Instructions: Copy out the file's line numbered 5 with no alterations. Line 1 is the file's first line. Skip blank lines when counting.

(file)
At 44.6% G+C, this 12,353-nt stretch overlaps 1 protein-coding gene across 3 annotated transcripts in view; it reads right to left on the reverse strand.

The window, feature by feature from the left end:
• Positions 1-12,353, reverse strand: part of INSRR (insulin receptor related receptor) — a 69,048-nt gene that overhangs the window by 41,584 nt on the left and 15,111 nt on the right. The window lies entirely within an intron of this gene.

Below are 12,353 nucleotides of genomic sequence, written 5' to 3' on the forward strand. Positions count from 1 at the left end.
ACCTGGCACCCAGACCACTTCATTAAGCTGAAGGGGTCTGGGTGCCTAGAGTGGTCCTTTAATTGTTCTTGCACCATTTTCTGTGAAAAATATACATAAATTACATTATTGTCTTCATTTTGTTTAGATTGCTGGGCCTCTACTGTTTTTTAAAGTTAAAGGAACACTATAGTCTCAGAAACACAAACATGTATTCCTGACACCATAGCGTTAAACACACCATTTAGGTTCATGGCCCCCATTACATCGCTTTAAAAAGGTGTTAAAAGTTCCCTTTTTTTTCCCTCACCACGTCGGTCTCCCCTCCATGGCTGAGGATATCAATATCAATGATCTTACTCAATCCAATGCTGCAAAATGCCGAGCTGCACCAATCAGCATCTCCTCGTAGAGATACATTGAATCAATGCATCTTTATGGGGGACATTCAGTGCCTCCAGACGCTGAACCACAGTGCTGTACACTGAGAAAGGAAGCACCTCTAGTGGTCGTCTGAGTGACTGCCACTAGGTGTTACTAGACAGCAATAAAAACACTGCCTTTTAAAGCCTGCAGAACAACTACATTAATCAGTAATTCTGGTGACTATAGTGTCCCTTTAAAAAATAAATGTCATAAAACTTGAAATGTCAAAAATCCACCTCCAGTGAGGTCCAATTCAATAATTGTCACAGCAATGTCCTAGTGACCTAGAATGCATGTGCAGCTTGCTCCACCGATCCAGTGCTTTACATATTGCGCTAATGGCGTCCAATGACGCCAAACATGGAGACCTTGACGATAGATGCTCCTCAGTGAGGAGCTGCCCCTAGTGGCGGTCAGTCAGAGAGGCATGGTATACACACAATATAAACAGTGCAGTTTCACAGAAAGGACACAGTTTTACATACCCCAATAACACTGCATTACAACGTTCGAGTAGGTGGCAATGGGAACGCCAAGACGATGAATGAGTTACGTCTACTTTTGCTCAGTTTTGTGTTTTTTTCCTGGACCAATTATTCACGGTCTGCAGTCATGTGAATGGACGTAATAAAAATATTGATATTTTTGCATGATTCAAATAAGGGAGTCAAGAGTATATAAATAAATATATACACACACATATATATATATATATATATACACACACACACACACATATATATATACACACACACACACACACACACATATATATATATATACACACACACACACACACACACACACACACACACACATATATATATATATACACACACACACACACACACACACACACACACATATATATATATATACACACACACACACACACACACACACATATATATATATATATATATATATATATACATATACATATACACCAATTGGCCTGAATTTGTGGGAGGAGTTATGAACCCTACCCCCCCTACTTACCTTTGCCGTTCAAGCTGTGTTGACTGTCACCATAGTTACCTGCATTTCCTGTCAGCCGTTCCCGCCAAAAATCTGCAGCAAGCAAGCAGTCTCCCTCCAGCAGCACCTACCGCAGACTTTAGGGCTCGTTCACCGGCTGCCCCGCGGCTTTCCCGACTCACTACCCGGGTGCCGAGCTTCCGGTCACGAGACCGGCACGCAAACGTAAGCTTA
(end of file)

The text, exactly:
ACCTGGCACCCAGACCACTTCATTAAGCTGAAGGGGTCTGGGTGCCTAGAGTGGTCCTTTAATTGTTCTTGCACCATTTTCTGTGAAAAATATACATAAATTACATTATTGTCTTCATTTTGTTTAGATTGCTGGGCCTCTACTGTTTTTTAAAGTTAAAGGAACACTATAGTCTCAGAAACACAAACATGTATTCCTGACACCATAGCGTTAAACACACCATTTAGGTTCATGGCCCCCATTACATCGCTTTAAAAAGGTGTTAAAAGTTCCCTTTTTTTTCCCTCACCACGTCGGTCTCCCCTCCATGGCTGAGGATATCAATATCAATGATCTTACTCAATCCAATGCTGCAAAATGCCGAGCTGCACCAATCAGCATCTCCTCGTAGAGATACATTGAATCAATGCATCTTTATGGGGGACATTCAGTGCCTCCAGACGCTGAACCACAGTGCTGTACACTGAGAAAGGAAGCACCTCTAGTGGTCGTCTGAGTGACTGCCACTAGGTGTTACTAGACAGCAATAAAAACACTGCCTTTTAAAGCCTGCAGAACAACTACATTAATCAGTAATTCTGGTGACTATAGTGTCCCTTTAAAAAATAAATGTCATAAAACTTGAAATGTCAAAAATCCACCTCCAGTGAGGTCCAATTCAATAATTGTCACAGCAATGTCCTAGTGACCTAGAATGCATGTGCAGCTTGCTCCACCGATCCAGTGCTTTACATATTGCGCTAATGGCGTCCAATGACGCCAAACATGGAGACCTTGACGATAGATGCTCCTCAGTGAGGAGCTGCCCCTAGTGGCGGTCAGTCAGAGAGGCATGGTATACACACAATATAAACAGTGCAGTTTCACAGAAAGGACACAGTTTTACATACCCCAATAACACTGCATTACAACGTTCGAGTAGGTGGCAATGGGAACGCCAAGACGATGAATGAGTTACGTCTACTTTTGCTCAGTTTTGTGTTTTTTTCCTGGACCAATTATTCACGGTCTGCAGTCATGTGAATGGACGTAATAAAAATATTGATATTTTTGCATGATTCAAATAAGGGAGTCAAGAGTATATAAATAAATATATACACACACATATATATATATATATATATACACACACACACACACATATATATATACACACACACACACACACACACATATATATATATATACACACACACACACACACACACACACACACACACACATATATATATATATACACACACACACACACACACACACACACACACATATATATATATATACACACACACACACACACACACACACATATATATATATATATATATATATATATACATATACATATACACCAATTGGCCTGAATTTGTGGGAGGAGTTATGAACCCTACCCCCCCTACTTACCTTTGCCGTTCAAGCTGTGTTGACTGTCACCATAGTTACCTGCATTTCCTGTCAGCCGTTCCCGCCAAAAATCTGCAGCAAGCAAGCAGTCTCCCTCCAGCAGCACCTACCGCAGACTTTAGGGCTCGTTCACCGGCTGCCCCGCGGCTTTCCCGACTCACTACCCGGGTGCCGAGCTTCCGGTCACGAGACCGGCACGCAAACGTAAGCTTA